Immodest Proposals: Elephant in the room

I was thin as a kid. Always big for my age, but not chubby. Then I hit puberty and got wider before I got taller. Stretch marks etched into my thighs, my face rounded, and I felt thick and overstuffed and elephantine.

I grew self-conscious about the reverberations of my steps (did I sound extra-heavy?), the ways my hips suddenly filled chair seats (how expensive is liposuction?), the jiggle of my body while running drills at basketball practice. I grew quite self-aware. I felt like everyone was looking at me, or trying not to, and laughing behind their hands.

This isn’t a unique story. Adolescence is a 10-year walk through a field filled with landmines of insecurity and embarrassment. What teenager hasn’t looked at a magazine then the mirror and felt wrong?

But it wasn’t just the magazines I measured myself against; it was also modesty. I had long since learned that, as a woman, I was born on a pedestal set on a stage. The audience is filled with randy men, so I must perfect the disappearing act. Not with magic, but with modesty.

I must be pretty but invisible — pretty enough to be acceptable, but not so pretty as to draw special attention.


As a child, the performance was manageable. Wear the clothes your mom buys and your cousins hand down to you. Avoid certain stores and sexy movements. Don’t admit you like the fashions worn by the girls who go to public school. But juggling that constraint with teenage insecurity is an act of constant anxiety. I felt gross, yes, but knew even in my grossness, men wanted me. Maybe they wanted other, prettier girls more, but they wanted me too, by default, because they are predators and I their prey. I had to be overly self-aware, to protect myself from their lust and them from my beauty.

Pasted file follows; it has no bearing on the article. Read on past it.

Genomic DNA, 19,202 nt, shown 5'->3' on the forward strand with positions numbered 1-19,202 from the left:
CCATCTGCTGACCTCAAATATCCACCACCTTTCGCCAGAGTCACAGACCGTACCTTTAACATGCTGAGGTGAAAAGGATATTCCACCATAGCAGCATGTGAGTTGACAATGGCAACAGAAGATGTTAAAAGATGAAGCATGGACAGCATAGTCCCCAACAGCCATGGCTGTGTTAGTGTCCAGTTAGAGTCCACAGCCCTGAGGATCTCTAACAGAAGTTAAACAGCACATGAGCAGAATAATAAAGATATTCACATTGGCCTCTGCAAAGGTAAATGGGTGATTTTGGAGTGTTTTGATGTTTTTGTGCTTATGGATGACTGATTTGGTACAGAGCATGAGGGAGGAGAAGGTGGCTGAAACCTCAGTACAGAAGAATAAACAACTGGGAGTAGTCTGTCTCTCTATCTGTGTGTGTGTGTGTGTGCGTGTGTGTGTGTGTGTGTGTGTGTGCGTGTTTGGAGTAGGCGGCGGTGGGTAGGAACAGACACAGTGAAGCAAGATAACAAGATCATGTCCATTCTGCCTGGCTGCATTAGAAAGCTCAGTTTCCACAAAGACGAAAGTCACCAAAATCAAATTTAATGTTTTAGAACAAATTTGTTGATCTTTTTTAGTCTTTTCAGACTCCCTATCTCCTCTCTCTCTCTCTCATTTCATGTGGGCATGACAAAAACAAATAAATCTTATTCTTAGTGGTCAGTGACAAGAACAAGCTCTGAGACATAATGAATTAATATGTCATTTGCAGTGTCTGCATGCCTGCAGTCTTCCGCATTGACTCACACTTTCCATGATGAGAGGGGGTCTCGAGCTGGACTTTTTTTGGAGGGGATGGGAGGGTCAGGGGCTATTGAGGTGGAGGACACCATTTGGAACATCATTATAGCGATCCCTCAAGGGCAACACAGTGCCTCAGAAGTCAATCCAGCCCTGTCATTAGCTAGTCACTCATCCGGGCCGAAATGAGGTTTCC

This fact was talked about regularly in girls-only situations, but wholly ignored in mixed company. You didn’t bring up that the dads and sons at the potluck were nasty perverts who only learned restraint because of Jesus; you didn’t bring up that the moms and daughters were naturally-inclined harlots who had only learned restraint because of Jesus. But the fact was always there, as long as there were female bodies present. We, the women, were too large in our seductive powers to be ignored by the suppressed, ravenous men, though no one spoke of this inter-gender tension, the elephant in the room.

So I learned to perform. I sat primly on the stage, wearing the right costumes, hoping all at once to be seen and disappear. I wanted to be seen, but … not on the pedestal, not as an object.

Feminism has a name for this. It’s called the male gaze. Evangelical culture is based on the assumed perspective, desires, and sins of heterosexual men. So women become the looked-at. We are the gazed upon, the spectated, the object. We are on display all the time. And we have to perform, to remain pleasing to them but to keep them from lusting, to be feminine enough to contrast with their masculinity but not so feminine as to annoy them with our emotions and weakness.

Pretty but not too pretty. Confident but not sexy. Attractive but not attracting. On the pedestal, but pleasantly, passively statuesque. On the stage, but as a prop rather than an actor.